The winter solstice occurs during the hemisphere’s winter. In the Southern Hemisphere, this is the June solstice (usually 20 or 21 June). Although the winter solstice itself lasts only a moment, the term sometimes refers to the day on which it occurs. Other names are “midwinter”, the “extreme of winter” (Dongzhi), or the “shortest day”.
So, for Antarctic Expeditioners / Overwinterers the worst is over with regards to dark (lack of light and sunlight).
Happy Mid- Winter to all – share this email far and wide.
From all of us
Office Administrator to The Ship’s Operations Manager | Directorate: Southern Oceans & Antarctic Support | Office address: East Pier, Waterfront | Direct no: 021 405 9485 | Switchboard: 021 405 9400
Mid-winter Event Pretoria, South Africa – organised by Carol Jacobs :
The December 2019 – February 2021 positions for Antarctica will soon be advertised here. If you are interested in overwintering at the South African National Antarctic Expedition Station, SANAE IV, make sure you know all about the different positions available.
Note that this position at SANAE IV is not permanent and is based on a 15 month contract.
National Weather Certificate or BSc Degree (Honours) in Natural Sciences or Previous Island Experience.
Preference will be given to applicants who have been to the islands before.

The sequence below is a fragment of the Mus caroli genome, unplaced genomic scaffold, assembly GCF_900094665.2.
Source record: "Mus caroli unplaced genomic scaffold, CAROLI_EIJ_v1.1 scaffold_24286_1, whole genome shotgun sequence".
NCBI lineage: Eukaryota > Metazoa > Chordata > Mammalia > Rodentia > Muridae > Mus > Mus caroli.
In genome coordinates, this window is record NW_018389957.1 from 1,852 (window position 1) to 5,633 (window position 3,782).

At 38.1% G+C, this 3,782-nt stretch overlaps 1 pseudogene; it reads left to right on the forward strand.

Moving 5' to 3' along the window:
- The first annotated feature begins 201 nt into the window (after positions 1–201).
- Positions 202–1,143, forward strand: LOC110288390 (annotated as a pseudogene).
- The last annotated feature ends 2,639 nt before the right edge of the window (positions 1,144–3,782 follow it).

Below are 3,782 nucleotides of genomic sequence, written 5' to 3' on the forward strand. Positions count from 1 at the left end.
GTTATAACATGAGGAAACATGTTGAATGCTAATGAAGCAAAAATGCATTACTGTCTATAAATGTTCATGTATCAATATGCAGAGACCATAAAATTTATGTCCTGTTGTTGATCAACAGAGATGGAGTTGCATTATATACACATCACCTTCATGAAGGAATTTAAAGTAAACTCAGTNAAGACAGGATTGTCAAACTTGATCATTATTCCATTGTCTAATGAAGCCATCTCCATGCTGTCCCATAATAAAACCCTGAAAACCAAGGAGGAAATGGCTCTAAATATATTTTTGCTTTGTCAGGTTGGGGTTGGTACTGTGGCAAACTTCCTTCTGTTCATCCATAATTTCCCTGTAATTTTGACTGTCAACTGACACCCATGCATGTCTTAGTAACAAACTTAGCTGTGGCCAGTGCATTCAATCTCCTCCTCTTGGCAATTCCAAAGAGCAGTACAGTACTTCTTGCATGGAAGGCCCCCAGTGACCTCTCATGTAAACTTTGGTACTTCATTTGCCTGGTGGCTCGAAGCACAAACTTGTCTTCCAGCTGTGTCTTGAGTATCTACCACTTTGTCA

Candidates must be willing to work shifts (both day and night shifts), and on public holidays in possible adverse weather conditions.
Candidates must be punctual, dedicated, precise and able to work in a team, as well as on their own.
Oversee and coordinate surface meteorological and atmospheric research project assigned by the Marine Section of SAWS.
Perform surface meteorological observations and maintain and verify all equipment at the remote station of SANAE IV.
Conduct quality control of data, report writing and asset control.
Assist other team members with logistical and administrative tasks associated with the general running of the base.
Conduct all duties in accordance with the rules, regulations and standards as set out by the South African Weather Service.
Watch this video and meet Meteorological Technicians previously (of the 57th SANAE Overwintering Team, Season: December 2017 – March 2019) and currently (of the 58th SANAE Overwintering Team (Season: December 2018 – February 2020) at SANAE IV.
Contact Mardené de Villiers or Tammy Morris (SAWS) for more information regarding this position – Tel: (021) 935 5700
Over the next few weeks we will share more information about the different positions and you can also watch videos of previous overwintering personnel at SANAE.